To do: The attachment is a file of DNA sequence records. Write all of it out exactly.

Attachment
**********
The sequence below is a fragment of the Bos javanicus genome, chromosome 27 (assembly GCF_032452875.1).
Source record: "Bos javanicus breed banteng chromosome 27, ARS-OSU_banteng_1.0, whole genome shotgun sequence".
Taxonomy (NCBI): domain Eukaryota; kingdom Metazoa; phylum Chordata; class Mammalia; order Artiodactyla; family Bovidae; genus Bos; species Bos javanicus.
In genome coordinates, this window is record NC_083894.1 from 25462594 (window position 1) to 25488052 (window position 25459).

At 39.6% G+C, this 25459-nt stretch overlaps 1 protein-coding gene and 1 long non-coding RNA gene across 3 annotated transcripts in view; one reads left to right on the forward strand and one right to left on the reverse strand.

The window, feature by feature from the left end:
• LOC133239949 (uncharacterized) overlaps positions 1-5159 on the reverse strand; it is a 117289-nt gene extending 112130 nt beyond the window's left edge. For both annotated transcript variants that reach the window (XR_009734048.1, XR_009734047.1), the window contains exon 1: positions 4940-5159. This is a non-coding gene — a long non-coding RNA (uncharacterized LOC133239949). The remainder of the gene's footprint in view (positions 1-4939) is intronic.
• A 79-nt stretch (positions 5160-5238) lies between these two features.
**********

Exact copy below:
The sequence below is a fragment of the Bos javanicus genome, chromosome 27 (assembly GCF_032452875.1).
Source record: "Bos javanicus breed banteng chromosome 27, ARS-OSU_banteng_1.0, whole genome shotgun sequence".
Taxonomy (NCBI): domain Eukaryota; kingdom Metazoa; phylum Chordata; class Mammalia; order Artiodactyla; family Bovidae; genus Bos; species Bos javanicus.
In genome coordinates, this window is record NC_083894.1 from 25462594 (window position 1) to 25488052 (window position 25459).

At 39.6% G+C, this 25459-nt stretch overlaps 1 protein-coding gene and 1 long non-coding RNA gene across 3 annotated transcripts in view; one reads left to right on the forward strand and one right to left on the reverse strand.

The window, feature by feature from the left end:
• LOC133239949 (uncharacterized) overlaps positions 1-5159 on the reverse strand; it is a 117289-nt gene extending 112130 nt beyond the window's left edge. For both annotated transcript variants that reach the window (XR_009734048.1, XR_009734047.1), the window contains exon 1: positions 4940-5159. This is a non-coding gene — a long non-coding RNA (uncharacterized LOC133239949). The remainder of the gene's footprint in view (positions 1-4939) is intronic.
• A 79-nt stretch (positions 5160-5238) lies between these two features.